Syria's government on Tuesday accused rebel forces of using chemical weapons in the Aleppo province, while opposition activists said the regime used chemical weapons outside Damascus.
"Terrorists fired rockets containing chemical materials on Khan al-Assal in Aleppo province, and preliminary information suggests 15 people were killed, mostly civilians," the state news agency SANA and Syrian state television said.
However, Free Syrian Army spokesperson Louay Almokdad said the regime was behind the attack.
"We understand the army targeted Khan al-Assal [in Aleppo province] using a long-range missile, and our initial information says it may have contained chemical weapons," he said.
"There are many casualties and many injured have breathing problems."
"We have neither long-range missiles nor chemical weapons. And if we did, we wouldn't use them against a rebel target," Almokdad added.
Syrian Information Minister Omran al-Zoubi commented on the incident, saying that “launching rockets with chemical weapons is a grave escalation.”
He also accused Turkey and Qatar of standing behind the attack
“Turkey and Qatar are responsible for the chemical attack.”
A Reuters photographer said that victims of the attack were receiving treatment in hospitals in regime controlled areas, which he visitied.
"I saw mostly women and children," he said. "They said that people were suffocating in the streets and the air smelt strongly of chlorine."
"People were dying in the streets and in their houses," Reuters quoted the photographer as saying.
Meanwhile, the opposition Syrian Local Coordination Committees said that a regime chemical weapon attack on the town of Atiba outside Damascus killed three people and wounded several others.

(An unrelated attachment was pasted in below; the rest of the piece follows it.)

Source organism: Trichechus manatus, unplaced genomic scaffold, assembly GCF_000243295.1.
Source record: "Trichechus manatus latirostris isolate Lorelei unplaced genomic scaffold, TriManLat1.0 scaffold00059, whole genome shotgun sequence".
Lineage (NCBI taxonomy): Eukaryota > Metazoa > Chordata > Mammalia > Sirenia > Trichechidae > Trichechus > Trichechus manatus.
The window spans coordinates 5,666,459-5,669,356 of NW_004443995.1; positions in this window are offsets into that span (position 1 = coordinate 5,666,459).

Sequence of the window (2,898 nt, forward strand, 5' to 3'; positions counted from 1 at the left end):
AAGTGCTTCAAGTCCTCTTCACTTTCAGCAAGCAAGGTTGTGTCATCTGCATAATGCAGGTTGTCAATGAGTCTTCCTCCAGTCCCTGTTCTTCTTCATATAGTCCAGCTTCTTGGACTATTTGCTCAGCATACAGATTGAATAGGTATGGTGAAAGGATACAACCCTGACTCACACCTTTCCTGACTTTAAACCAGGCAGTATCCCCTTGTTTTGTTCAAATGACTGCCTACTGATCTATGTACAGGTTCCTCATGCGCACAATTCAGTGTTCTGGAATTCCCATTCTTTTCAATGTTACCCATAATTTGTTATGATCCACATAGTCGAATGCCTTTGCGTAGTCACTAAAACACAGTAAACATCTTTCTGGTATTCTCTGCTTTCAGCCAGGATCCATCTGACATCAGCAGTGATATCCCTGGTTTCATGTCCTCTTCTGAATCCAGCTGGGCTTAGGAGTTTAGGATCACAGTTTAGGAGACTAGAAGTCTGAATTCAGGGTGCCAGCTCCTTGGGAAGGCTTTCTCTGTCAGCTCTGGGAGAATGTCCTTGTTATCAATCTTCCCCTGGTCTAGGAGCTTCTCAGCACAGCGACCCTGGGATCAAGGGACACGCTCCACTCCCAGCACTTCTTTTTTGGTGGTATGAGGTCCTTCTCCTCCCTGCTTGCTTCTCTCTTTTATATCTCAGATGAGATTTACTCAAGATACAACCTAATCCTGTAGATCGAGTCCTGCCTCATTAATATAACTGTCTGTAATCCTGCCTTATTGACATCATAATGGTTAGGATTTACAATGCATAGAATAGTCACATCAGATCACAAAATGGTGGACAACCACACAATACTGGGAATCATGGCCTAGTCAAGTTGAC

A video uploaded on Tuesday showed victims struggling to breathe purportedly following the attack in the Damascus province.
The regime's accusation is its first such against rebel forces, though the international community has warned the regime against deploying its own stocks of chemical weapons.
There are also concerns that the weapons could fall into the hands of militants, with the United States and Israel particularly concerned about the fate of the arms if the regime loses control over them.
Syria's chemical weapons stockpile, which dates back to the 1970s, is the biggest in the Middle East, but its precise scope remains unclear, according to analysts, and the regime has not acknowledged having the arms.
The country has hundreds of tons of various chemical agents, including sarin and VX nerve agents, as well as older blistering agents such as mustard gas, dispersed in dozens of manufacturing and storage sites, experts say.
But it remains unclear if the chemical weapons are mounted and ready to be launched on Scud missiles, if the chemical agents are maintained effectively, and whether the regime is able to replenish its chemical stocks.
Damascus has said it might use its chemical weapons if attacked by outsiders, although not against its own people.